Organizations should reduce the frequency of incidents by effectively securing networks, systems, and applications. Preventing problems is often less costly and more effective than reacting to them after they occur. Thus, incident prevention is an important complement to an incident response capability. If security controls are insufficient, high volumes of incidents may occur. This could overwhelm the resources and capacity for response, which would result in delayed or incomplete recovery and possibly more extensive damage, and longer periods of service and data unavailability. Incident handling can be performed more effectively if organizations complement their incident response capability with adequate resources to actively maintain the security of networks, systems, and applications. This includes training IT staff on complying with the organization’s security standards and making users aware of policies and procedures regarding appropriate use of networks, systems, and applications. Organizations should document their guidelines for interactions with other organizations regarding incidents.
During incident handling, the organization will need to communicate with outside parties, such as other incident response teams, law enforcement, the media, vendors, and victim organizations. Because these communications often need to occur quickly, organizations should predetermine communication guidelines so that only the appropriate information is shared with the right parties. Organizations should be generally prepared to handle any incident but should focus on being prepared to handle incidents that use common attack vectors. Incidents can occur in countless ways, so it is infeasible to develop step-by-step instructions for handling every incident. Different types of incidents merit different response strategies. The attack vectors are:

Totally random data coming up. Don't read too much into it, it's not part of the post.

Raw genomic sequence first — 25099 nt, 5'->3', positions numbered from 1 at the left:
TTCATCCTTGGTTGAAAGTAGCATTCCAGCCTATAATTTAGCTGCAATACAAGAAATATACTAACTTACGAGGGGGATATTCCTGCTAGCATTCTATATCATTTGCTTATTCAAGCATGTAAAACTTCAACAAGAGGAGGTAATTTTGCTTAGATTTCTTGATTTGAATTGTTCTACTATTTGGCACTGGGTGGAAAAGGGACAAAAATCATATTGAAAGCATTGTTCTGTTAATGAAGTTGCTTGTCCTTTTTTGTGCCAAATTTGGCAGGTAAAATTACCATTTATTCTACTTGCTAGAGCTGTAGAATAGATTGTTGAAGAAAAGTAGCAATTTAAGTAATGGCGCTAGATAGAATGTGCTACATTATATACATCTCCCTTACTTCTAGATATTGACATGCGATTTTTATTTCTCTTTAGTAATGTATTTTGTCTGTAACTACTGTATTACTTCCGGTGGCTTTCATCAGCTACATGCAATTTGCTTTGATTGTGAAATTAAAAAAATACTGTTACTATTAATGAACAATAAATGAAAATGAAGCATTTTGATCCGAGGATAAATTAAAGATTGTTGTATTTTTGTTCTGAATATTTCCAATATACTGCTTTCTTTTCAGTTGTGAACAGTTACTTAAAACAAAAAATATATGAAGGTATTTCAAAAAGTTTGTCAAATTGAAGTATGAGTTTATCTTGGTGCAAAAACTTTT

External/Removable Media. An attack executed from removable media (e.g., flash drive, CD) or a peripheral device.
Attrition. An attack that employs brute force methods to compromise, degrade, or destroy systems, networks, or services.
Web. An attack executed from a website or web-based application.
Email. An attack is executed via an email message or attachment.